TWO of Jamaica's leading music business veterans — producer/engineer Lloyd 'King Jammy' James and artiste/road manager, Copeland Forbes — have been admitted to hospitals in Europe with heart-related problems.
It is unclear exactly what is the current situation with James, who has produced some of Jamaica's biggest reggae/dancehall stars, including Black Uhuru. It has been confirmed that he suffered a heart problem while at the Garance Festival in France, where he had been slated to match dub plates with British producer/sound system operator, Neal 'Mad Professor' Fraser on July 26.
It is understood that he suffered the heart attack on the previous night, was hospitalised and underwent surgery twice. It has also been stated that while his condition caused alarm, it was not life-threatening. He had to cancel his subsequent appearances in Europe.
But, we were able to speak with Forbes from his bed at the Queen Elizabeth Hospital in London on Sunday, as he was preparing for an angiogram.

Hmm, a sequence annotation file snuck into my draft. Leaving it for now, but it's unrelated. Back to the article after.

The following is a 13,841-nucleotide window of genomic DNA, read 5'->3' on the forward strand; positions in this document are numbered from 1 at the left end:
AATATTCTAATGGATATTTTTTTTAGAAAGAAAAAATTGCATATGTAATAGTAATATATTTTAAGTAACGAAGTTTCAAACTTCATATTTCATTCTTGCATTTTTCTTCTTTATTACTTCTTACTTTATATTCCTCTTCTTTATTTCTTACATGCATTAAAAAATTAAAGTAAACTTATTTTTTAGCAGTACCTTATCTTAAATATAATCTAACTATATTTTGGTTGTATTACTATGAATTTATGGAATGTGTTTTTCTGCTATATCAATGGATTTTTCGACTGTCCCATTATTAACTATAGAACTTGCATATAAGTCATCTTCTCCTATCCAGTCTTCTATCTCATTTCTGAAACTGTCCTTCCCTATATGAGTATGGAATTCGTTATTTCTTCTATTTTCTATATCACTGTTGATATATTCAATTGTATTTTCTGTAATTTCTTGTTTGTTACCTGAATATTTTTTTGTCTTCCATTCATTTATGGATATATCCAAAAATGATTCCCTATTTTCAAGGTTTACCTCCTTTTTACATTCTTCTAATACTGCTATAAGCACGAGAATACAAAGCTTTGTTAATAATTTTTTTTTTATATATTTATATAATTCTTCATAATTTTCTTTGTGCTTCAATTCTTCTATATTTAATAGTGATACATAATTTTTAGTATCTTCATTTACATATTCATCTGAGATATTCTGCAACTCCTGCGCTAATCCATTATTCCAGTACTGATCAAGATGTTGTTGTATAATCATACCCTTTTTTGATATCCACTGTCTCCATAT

An angiogram generally refers to an imaging to look at arteries in the body, to determine if there is narrowing in the arteries or other disease, which is often due to atherosclerosis. A decision is to be taken by the doctors after the result of the test is known.
Forbes left the island in a wheelchair on July 23 for London, where he has been closely connected with arrangements for the 'Respect Jamaica 50', a live concert series in London's 02 Arena, featuring 50 artistes, and produced and promoted by AEG.
This was after he had broken a leg at this year's International Reggae and World Music Awards (IRWMA) in June in Chicago, where he was recognised among reggae's Living Legends and Icons since the 1960s.
"It's like a double dose," Forbes told the Jamaica Observer, confirming that he was taken from the 02 Arena to the hospital on August 3, during the performance of Toots Hibbert.
"They told me at the hospital that everything is due to the music, and the doctors are insisting that I take a break," Forbes said.
He confirmed that, as suspected prior to their departure for London at the end of July, the artistes contracted for the 02 series resisted the offer to be streamed back to Jamaica live, as there was no contractual arrangement for video.
However, he said that there might have been some arrangement for Shaggy's performance as production manager, Allen Spriggs, got his first indication of some agreement prior to the deejay's appearance on August 3.
Forbes said that the artistes were disappointed that they were not visited by any Jamaican dignitaries while at the 02, although High Commissioner Aloun Assamba had called on August 3 and promised to visit. It could not be confirmed if the High Commissioner fulfilled the promise.